In certain embodiments, an oil comprises a synthetic conjugated oil, which comprises an oil altered by a reaction thought to produce a conjugated double bond in a fatty acid of the oil. A conjugated fatty acids have been produced from a nonconjugated fatty acid by alkaline hydroxide catalyzed reaction(s). However, a synthetic conjugated oil may comprise a semi-drying in air catalyzed film formation at ambient conditions, and a coating comprising such an oil may be cured by baking. Additionally a richinoleic acid, which may be obtained from a castor oil, may be dehydrogenated to produce a mixture of a conjugated and a non-conjugated fatty acid. A dehydrogenated castor oil comprises about 2% to about 4% saturated fatty acids, about 6% to about 8% oleic, about 48% to about 50% linoleic, and about 40% to about 42% conjugated linoleic.

Certain other compounds comprising a fatty acid and a polyol are classified herein as an oil for use as a binder such as a high ester oil, a maleated oil, or a combination thereof. A high ester oil comprises a polyol capable of comprising greater than three fatty acid esters per molecule and at least one fatty acid ester. However, a high ester oil may comprise four or more fatty acid esters per molecule. Examples of such a polyol include a pentaerythritiol, a dipentaerythritiol, a tripentaerythritiol, and/or a styrene/allyl alcohol copolymer. A high ester oil generally forms a film more rapidly than an acylglycerol based oil, as the opportunity for cross-linking reactions between fatty acids increases with the number of fatty acids attached to a single polyol. A maleated oil comprises an oil modified by a chemical reaction with a maleic anhydride. A maleic acid and an unsaturated and/or a polyunsaturated fatty acid react to produce a fatty acid with an additional acid moiety(s). A maleated oil may be more hydrophilic and/or has a faster film formation time than a comparative non-maleated oil.

2). Alkyd Resins

In certain embodiments, a binder may comprise an alkyd resin. In general embodiments, an alkyd-coating may be selected as an architectural coating, a metal coating, a plastic coating, a wood coating, or a combination thereof. In certain aspects, an alkyd coating may be selected for use as a primer, an undercoat, a topcoat, or a combination thereof. In particular aspects, an alkyd coating comprises a pigment, an additive, or a combination thereof.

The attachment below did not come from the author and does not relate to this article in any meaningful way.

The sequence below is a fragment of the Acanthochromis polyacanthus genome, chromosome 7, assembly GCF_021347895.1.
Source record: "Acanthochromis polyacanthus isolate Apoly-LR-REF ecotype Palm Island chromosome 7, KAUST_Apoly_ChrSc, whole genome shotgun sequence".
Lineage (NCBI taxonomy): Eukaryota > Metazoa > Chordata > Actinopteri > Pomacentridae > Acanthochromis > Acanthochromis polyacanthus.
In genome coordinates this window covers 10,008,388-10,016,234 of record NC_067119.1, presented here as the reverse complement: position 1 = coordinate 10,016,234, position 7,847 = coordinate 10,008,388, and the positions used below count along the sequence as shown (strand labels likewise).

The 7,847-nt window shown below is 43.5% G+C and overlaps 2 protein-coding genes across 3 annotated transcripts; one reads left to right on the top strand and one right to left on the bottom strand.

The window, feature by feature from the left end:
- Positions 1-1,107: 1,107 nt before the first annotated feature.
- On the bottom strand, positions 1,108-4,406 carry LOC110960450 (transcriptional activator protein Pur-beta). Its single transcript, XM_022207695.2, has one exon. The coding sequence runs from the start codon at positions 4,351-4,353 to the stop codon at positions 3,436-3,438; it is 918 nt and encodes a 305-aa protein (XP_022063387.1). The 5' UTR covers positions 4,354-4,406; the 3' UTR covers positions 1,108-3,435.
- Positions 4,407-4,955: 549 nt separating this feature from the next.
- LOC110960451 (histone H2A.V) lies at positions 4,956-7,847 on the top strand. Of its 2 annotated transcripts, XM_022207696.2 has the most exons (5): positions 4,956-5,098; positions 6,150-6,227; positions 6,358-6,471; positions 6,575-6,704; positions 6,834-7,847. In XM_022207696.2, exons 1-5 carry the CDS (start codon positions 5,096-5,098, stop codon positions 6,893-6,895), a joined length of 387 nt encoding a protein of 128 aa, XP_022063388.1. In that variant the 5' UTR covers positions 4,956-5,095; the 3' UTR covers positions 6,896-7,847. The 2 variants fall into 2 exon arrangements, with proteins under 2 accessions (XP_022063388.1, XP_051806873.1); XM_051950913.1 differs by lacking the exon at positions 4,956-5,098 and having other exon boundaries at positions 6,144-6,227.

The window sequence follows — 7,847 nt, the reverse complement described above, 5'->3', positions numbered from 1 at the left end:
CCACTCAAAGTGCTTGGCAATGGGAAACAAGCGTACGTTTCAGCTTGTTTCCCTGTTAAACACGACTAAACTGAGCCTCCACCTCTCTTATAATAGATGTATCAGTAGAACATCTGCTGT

An alkyd resin comprises a polyester prepared from a polyol, a fatty acid, and a polybasic (“polyfunctional”) organic acid and/or an acid anhydride. An alkyd resin may be produced by first preparing monoacylpolyol, which comprises a polyol esterified to one fatty acid. The monoacylpolyol may be polymerized by an ester linkage(s) with a polybasic acid to produce an alkyd resin of desired viscosity in a solvent. Examples of a polyol include a 1,3-butylene glycol; a diethylene glycol; a dipentaerythritol; an ethylene glycol; a glycerol; a hexylene glycol; a methyl glucoside; a neopentyl glycol; a pentaerythritol; a pentanediol; a propylene glycol; a sorbitol; a triethylene glycol; a trimethylol ethane; a trimethylol propane; a trimethylpentanediol; or a combination thereof. In certain aspects, a polyol comprises an ethylene glycol; a glycerol; a neopentyl glycol; a pentaerythritol; a trimethylpentanediol; or a combination thereof. Examples of a polybasic acid andor an acid anhydride include an adipic acid, an azelaic acid, a chlorendic anhydride, a citric acid, a fumaric acid, an isophthalic acid, a maleic anhydride, a phthalic anhydride, a sebacic acid, a succinic acid, a trimelletic anhydride, or a combination thereof. In certain aspects, a polybasic acid and/or an acid anhydride comprises an isophthalic acid, a maleic anhydride, a phthalic anhydride, a trimelletic anhydride, or a combination thereof. Examples of a fatty acid include an abiatic, a benzoic, a caproic, a caprylic, a lauric, a linoleic, a linolenic, an oleic, a tertiary-butyl benzoic acid, a fatty acid from an oil/fat (e.g., a castor, a coconut, a cottonseed, a tall, a tallow), or a combination thereof. In certain aspects, a fatty acid comprises a benzoic, a fatty acid from tall oil, or a combination thereof. In specific aspects, an oil may be used in the reaction directly as a source of a fatty acid and/or a polyol. Examples of an oil include a castor oil, a coconut oil, a corn oil, a cottonseed oil, a dehydrated castor oil, a linseed oil, a safflower oil, a soybean oil, a tung oil, a walnut oil, a sunflower oil, a menhaden oil, a palm oil, or a combination thereof. In some aspects, an oil comprises a coconut oil, a linseed oil, a soybean oil, or a combination thereof.